Food Dyes: Are They Safe?

Companies have long been adding dyes to a myriad of products including food, candies, drinks, toothpastes and shampoos. They do it because these dyes are cheaper, more stable and brighter than most natural colorings. However, how safe are these chemicals? Could it be putting your family at risk?

Food Dyes: Are They Safe?

By adding dyes and coloring to foods and a variety of products, companies can make them look more tasty or appealing to consumers. Companies have relied on this technique for ages in order to save money and sell more products. 

For centuries, we've used natural dye from natural ingredients to color food, clothing, and other products. Around the turn of the 20th century, scientists began formulating synthetic colors, derived from coal tar and other alternatives. This was done in order to reduce costs and avoid possible toxins in some of the natural compounds, such as mercury, copper or arsenic. 


However, the safety of this technique has come into question. These synthetic ingredients have been proven to have their own slew of problems. Some claim that these dyes are toxic – possibly toxic enough to cause cancer. While some dyes have been banned from use in the United States, seven dyes remain on the FDA’s approved list for use in the United States. These food dyes include Blue No. 1, Blue No. 2, Green No. 3, Red No. 3, Red No. 40, Yellow No. 5 and Yellow No. 6.

Two dyes that have come under recent attack are Yellow 5 and Yellow 6.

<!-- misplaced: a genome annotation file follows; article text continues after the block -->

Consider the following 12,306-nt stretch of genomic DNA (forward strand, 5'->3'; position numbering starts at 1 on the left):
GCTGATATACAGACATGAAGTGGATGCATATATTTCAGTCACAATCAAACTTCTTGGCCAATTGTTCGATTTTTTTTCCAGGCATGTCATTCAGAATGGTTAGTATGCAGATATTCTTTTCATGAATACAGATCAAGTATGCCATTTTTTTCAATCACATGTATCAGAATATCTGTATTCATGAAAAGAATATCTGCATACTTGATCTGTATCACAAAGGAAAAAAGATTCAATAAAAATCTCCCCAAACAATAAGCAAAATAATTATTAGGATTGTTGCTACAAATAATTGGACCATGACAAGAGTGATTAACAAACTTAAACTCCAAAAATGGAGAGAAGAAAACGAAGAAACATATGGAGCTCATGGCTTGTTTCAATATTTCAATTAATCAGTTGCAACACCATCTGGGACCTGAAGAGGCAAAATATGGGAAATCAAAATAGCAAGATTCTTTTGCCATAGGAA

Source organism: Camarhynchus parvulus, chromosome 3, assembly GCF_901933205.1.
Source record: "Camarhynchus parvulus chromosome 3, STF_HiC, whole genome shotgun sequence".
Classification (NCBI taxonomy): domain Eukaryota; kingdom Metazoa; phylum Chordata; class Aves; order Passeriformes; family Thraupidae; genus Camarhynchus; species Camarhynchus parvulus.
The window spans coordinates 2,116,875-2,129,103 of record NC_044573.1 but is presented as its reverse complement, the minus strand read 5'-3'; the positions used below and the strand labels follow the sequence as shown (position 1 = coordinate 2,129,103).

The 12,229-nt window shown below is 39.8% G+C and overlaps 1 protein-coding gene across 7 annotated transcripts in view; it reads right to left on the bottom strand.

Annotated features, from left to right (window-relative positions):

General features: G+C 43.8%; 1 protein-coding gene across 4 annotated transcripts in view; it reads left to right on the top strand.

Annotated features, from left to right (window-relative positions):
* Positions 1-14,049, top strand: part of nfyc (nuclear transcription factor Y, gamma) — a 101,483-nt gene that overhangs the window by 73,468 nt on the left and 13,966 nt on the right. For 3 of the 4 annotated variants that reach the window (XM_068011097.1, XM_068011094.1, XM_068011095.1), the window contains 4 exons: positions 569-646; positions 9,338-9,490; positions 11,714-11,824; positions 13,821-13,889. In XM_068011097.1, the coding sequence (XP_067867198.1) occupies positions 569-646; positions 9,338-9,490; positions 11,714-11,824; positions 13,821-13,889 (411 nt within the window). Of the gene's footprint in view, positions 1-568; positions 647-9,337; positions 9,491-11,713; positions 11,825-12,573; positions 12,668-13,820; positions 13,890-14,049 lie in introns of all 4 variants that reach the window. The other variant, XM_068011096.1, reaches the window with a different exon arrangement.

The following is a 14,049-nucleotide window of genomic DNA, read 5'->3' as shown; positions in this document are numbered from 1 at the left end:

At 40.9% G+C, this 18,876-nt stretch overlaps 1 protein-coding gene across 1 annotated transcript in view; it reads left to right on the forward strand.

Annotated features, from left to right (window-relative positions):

Other countries, like the UK, have required that food companies label products containing Yellow 5 and Yellow 6 with a warning that says: “May have an adverse effect on activity and attention in children.” Hence, some companies, like Kraft, have switched to using paprika and beta carotene in products like their mac and cheese (to preserve the yellow appearance) in those countries.

How Can Yellow 5 and Yellow 6 Affect My Children?

British researchers designed a randomized, double-blind, placebo-controlled study to test the effects of food colorings on hyperactivity in children. Hyperactivity is one of the signs of ADHD. The children consumed foods and drinks free of six coloring agents and sodium benzoate, a common preservative. Every two weeks, the children were given a special drink that contained enough dye found in two bags of candy.

The researchers and their parents found a significant increase in hyperactivity in the children during the weeks that they consumed the drink with the artificial colors.

This research correlates with an analysis of different studies done at Columbia University and Harvard University. The analysis affirmed that removing foods and products that contain artificial food coloring can help relieve the symptoms of children already diagnosed with ADHD.

What Can I Do About This?

The first thing you can do is become more food-label conscious. Companies are required to list food dyes in their list of ingredients. Watch out for dyes that you are giving to your family. More and more companies are using natural colorants, like spices, in their products.

Also, switching to a clean diet can help you avoid these products altogether.  This involves avoiding foods that have unnecessary preservatives, additives or chemicals, like artificial dyes. If there is a mysterious ingredient you can’t pronounce or if it evokes images of scientists in white lab coats, you probably shouldn’t be eating it. Get started with our 30-day clean detox program which includes recipes made with all-natural ingredients.

Learn More: 

Colors That Prevent Cancer: Foods of the Rainbow 
Consumer Reports on Caramel Coloring 

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